Quality of Life in Residential Care

  • Edward Helmes
  • Lynne Austin
Part of the Social Indicators Research Series book series (SINS, volume 16)

Abstract

While some of the changes in life that accompany increasing age may promote higher quality of life, the increased prevalence of disease and other negative life events presumably operate in the opposite direction. Among the most salient negative life events in later life is the development of physical or mental disability sufficiently severe to justify moving from an independent life in the community to a residential care facility. This chapter first reviews the current state of knowledge concerning quality of life with increasing age. Most studies note changes, but the distinction of age effects from cohort effects is not often made Illness in later life has a major impact upon quality of life, especially if disability is one outcome. As illness and disability often lead to a move into a residential care facility, the quality of life in residential care becomes of broader interest. Such interest is enhanced by the strong contrast in views expressed by people when contemplating life in residential care and when actually experiencing it Various models of this apparent “disability paradox” are described, followed by an analysis of the conceptual difficulties underlying research into quality of life because of the varied definitions in current use.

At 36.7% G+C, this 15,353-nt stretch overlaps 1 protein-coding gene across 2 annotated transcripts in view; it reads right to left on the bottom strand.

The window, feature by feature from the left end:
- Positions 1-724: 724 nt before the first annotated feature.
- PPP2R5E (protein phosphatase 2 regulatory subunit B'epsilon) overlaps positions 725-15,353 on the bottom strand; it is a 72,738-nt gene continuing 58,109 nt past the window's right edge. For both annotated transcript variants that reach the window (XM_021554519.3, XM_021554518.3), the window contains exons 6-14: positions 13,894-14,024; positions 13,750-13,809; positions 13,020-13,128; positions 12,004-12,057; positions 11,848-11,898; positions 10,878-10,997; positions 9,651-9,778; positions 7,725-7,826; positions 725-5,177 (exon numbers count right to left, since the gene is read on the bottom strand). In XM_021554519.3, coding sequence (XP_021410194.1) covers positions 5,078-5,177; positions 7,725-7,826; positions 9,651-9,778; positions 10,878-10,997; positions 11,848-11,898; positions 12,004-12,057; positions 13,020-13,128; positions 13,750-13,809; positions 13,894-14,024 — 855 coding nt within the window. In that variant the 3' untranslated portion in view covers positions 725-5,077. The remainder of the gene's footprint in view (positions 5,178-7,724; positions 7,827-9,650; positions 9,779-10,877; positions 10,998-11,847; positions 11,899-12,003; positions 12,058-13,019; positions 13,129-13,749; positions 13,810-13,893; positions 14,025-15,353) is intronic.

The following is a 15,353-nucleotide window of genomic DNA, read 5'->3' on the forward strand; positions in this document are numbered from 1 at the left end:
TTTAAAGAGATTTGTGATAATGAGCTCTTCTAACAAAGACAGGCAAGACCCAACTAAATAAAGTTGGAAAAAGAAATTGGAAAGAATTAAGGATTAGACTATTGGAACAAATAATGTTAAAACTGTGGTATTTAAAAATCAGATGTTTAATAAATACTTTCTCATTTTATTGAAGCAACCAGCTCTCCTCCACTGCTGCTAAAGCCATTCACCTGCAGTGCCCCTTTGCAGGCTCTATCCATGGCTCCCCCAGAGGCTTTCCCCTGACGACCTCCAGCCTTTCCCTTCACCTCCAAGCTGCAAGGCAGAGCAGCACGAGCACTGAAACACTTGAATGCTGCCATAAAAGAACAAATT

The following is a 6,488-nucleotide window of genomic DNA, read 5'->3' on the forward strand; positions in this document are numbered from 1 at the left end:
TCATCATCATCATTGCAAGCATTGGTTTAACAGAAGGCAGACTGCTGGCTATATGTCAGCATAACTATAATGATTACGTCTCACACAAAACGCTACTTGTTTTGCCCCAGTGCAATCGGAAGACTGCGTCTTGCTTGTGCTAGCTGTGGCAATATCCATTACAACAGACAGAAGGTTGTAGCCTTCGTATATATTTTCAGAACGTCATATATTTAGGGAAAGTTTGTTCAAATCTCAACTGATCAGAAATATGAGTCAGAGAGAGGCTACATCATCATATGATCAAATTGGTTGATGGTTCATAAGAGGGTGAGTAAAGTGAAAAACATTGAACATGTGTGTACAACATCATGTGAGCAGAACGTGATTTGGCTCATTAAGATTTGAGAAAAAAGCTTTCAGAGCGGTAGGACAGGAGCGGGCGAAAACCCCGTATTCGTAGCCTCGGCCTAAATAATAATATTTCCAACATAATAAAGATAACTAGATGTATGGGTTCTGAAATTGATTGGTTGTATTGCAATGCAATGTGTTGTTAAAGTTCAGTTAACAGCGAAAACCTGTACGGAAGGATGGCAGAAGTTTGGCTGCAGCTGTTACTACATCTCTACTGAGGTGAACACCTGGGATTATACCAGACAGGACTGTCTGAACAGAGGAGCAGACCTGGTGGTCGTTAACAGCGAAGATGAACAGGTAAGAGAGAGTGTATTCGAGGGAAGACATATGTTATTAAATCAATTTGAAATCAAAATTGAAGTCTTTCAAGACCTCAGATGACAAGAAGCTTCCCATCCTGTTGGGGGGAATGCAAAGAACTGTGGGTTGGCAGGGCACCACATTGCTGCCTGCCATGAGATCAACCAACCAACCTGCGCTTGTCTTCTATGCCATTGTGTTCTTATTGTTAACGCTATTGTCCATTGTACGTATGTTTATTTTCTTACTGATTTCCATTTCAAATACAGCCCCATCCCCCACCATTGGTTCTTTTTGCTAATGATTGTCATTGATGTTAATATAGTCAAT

Keywords

Sugar Fatigue Arthritis Depression Europe 

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Copyright information

© Springer Science+Business Media Dordrecht 2002

Authors and Affiliations

  • Edward Helmes
    • 1
  • Lynne Austin
  1. 1.School of PsychologyJames Cook UniversityTownsvilleAustralia

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